Given that it is the holiday season, I felt extra generous and thought I'd provide ANOTHER sweet treat for you and yours. I'm happy to introduce one of the very first recipes I invented all on my own. I like to call it My Gingerbread Army. This recipe came about after mass levels of frustration with the amount of spice and kick in other gingerbread man recipes. ANOTHER has nearly double the spice you'll find in most recipes and requires no "resting" time per my previous note of hatred.

    They are deliciously spice packed and come in at only 75 calories a piece.

    My Gingerbread Army

    The Fixin's
    1/2 cup sugar
    1/2 cup unsulphered molasses
    2 tsp ground ginger
    1 tsp allspice
    2 tsp cinnamon
    1 tsp cloves
    2 tsp baking soda
    1/2 cup butter (1 stick)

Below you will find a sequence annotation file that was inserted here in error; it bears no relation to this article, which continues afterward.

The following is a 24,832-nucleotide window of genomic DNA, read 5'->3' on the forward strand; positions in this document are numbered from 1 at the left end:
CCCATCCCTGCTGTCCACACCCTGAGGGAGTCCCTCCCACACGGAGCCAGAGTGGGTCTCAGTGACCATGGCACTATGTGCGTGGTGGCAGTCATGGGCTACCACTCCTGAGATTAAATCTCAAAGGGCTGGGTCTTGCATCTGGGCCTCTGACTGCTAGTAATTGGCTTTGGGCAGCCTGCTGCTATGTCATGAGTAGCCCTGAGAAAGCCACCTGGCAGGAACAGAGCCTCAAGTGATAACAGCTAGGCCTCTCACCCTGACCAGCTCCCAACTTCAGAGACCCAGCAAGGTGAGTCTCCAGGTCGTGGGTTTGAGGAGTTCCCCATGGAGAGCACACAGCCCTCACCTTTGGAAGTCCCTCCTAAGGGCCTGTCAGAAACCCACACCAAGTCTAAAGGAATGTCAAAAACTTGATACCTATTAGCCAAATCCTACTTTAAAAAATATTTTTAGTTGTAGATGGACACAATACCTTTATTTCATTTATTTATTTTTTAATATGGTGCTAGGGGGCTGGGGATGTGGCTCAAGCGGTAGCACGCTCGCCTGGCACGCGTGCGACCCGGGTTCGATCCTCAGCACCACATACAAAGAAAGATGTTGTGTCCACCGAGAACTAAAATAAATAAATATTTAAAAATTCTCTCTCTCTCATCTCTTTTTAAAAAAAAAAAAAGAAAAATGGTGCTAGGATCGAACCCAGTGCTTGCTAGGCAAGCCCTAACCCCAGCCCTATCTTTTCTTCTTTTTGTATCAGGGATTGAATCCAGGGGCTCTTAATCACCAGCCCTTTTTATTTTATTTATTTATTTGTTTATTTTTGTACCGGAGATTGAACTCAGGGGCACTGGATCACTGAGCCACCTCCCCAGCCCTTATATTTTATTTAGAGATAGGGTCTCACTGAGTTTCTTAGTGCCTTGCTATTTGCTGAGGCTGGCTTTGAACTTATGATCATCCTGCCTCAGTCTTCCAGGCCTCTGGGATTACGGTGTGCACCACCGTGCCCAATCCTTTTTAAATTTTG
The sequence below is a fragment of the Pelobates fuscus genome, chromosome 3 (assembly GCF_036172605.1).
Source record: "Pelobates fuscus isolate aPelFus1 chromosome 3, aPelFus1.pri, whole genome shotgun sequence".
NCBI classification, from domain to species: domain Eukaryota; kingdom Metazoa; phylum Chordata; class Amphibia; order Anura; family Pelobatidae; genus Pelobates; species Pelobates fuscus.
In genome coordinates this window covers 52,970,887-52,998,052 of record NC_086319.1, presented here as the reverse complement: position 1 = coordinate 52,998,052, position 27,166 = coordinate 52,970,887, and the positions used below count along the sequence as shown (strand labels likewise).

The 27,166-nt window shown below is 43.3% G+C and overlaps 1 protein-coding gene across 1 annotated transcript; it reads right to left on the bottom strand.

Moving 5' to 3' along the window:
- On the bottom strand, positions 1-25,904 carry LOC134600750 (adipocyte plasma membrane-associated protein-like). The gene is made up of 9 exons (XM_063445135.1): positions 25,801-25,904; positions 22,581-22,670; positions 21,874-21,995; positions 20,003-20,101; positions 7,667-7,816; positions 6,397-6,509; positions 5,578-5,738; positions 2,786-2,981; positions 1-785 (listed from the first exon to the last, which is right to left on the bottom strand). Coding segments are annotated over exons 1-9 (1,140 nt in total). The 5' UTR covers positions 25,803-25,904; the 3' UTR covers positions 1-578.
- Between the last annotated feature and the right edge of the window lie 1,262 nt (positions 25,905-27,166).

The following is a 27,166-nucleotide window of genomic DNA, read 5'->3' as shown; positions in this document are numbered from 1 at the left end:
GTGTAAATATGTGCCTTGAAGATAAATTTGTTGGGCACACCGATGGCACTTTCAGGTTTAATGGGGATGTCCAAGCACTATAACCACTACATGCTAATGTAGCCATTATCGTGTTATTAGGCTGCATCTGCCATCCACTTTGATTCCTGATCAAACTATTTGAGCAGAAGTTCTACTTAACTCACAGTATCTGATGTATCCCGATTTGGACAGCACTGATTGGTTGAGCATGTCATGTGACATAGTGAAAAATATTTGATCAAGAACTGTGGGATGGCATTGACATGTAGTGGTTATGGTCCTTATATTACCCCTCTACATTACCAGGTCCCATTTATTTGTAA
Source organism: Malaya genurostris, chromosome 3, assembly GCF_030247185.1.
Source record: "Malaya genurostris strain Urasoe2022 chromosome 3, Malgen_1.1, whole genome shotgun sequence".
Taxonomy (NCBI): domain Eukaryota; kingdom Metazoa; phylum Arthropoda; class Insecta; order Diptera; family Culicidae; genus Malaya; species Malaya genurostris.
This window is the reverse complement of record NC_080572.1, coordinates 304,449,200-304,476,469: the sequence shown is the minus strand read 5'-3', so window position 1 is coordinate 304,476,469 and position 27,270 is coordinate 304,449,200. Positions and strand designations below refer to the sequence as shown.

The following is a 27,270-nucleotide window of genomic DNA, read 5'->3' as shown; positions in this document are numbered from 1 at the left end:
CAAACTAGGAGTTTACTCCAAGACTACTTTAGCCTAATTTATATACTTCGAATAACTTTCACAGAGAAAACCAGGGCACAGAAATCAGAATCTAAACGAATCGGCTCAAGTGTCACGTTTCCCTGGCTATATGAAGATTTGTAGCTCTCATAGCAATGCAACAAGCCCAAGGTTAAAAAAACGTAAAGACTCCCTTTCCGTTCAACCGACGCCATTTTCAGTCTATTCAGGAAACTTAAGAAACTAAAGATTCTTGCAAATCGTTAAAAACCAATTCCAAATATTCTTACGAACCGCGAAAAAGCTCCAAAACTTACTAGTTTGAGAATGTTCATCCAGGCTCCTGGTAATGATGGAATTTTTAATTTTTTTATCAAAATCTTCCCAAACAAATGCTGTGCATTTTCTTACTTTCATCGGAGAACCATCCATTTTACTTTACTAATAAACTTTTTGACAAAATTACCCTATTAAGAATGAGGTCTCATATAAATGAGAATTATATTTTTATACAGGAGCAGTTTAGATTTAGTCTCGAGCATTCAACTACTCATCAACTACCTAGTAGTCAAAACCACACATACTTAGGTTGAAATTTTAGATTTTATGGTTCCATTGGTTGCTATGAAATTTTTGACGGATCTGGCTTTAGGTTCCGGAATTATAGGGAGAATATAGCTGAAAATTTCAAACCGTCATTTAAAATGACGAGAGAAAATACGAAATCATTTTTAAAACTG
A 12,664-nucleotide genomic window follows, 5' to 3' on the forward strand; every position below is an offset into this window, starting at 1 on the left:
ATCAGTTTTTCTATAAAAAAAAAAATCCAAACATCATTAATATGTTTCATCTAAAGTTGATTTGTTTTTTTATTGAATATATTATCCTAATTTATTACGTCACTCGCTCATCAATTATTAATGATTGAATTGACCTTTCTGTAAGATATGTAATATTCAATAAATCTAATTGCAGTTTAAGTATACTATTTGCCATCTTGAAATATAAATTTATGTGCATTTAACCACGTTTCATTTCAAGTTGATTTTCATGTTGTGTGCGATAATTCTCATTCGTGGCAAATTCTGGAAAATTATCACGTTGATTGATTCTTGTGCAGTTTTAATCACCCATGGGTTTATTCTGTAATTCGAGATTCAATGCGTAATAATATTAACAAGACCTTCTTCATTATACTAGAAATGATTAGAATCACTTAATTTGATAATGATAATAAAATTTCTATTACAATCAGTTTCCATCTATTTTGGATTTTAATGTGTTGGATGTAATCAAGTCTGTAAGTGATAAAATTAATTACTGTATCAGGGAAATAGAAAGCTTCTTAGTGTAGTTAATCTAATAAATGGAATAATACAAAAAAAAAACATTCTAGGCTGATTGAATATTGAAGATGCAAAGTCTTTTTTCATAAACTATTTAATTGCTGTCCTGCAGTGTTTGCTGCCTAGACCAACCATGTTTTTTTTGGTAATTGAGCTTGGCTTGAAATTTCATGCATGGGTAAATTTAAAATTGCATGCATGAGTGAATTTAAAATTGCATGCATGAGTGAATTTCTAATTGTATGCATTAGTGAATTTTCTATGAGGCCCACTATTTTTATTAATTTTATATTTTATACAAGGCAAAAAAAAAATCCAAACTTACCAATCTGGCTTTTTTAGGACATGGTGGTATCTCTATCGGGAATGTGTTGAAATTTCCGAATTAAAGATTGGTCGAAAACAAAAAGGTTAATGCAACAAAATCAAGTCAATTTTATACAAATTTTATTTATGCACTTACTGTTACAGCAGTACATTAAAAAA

1 egg beaten
    3.5 cups flour

    To Do
    In saucepan, heat the first six ingredients to boiling over medium heat and stir

    This is what boiling spices look like

    Remove from heat and stir in baking soda.  Don't be scared as it will foam up and lighten in color.

    Stir in butter until melted. Then stir in the egg.

    Add the flour until dough forms.
    dough formed in saucepan

    Then knead dough on floured wax paper until combined in a round shape.
    dough formed via kneading

    Roll out to 1/4 inch and cut with cookie cutters of your choosing
    dough rolled to 1/4 inch

    Bake approximately 12 minutes at 325 degrees and enjoy

    Friday, December 9, 2011

    The Very Important December 9th

    As you may or may not already know, today is not only lovely in every way because it is Friday, but it is also National Pastry Day.

    So make sure you save some room to honor all our fallen pastries of past, present and future.

    Thursday, December 8, 2011

    Tea for Two

    and two for tea...

    There's nothing cozier on a cold day than snuggling up on the couch with a cup o' tea, or even a whole mug for that matter.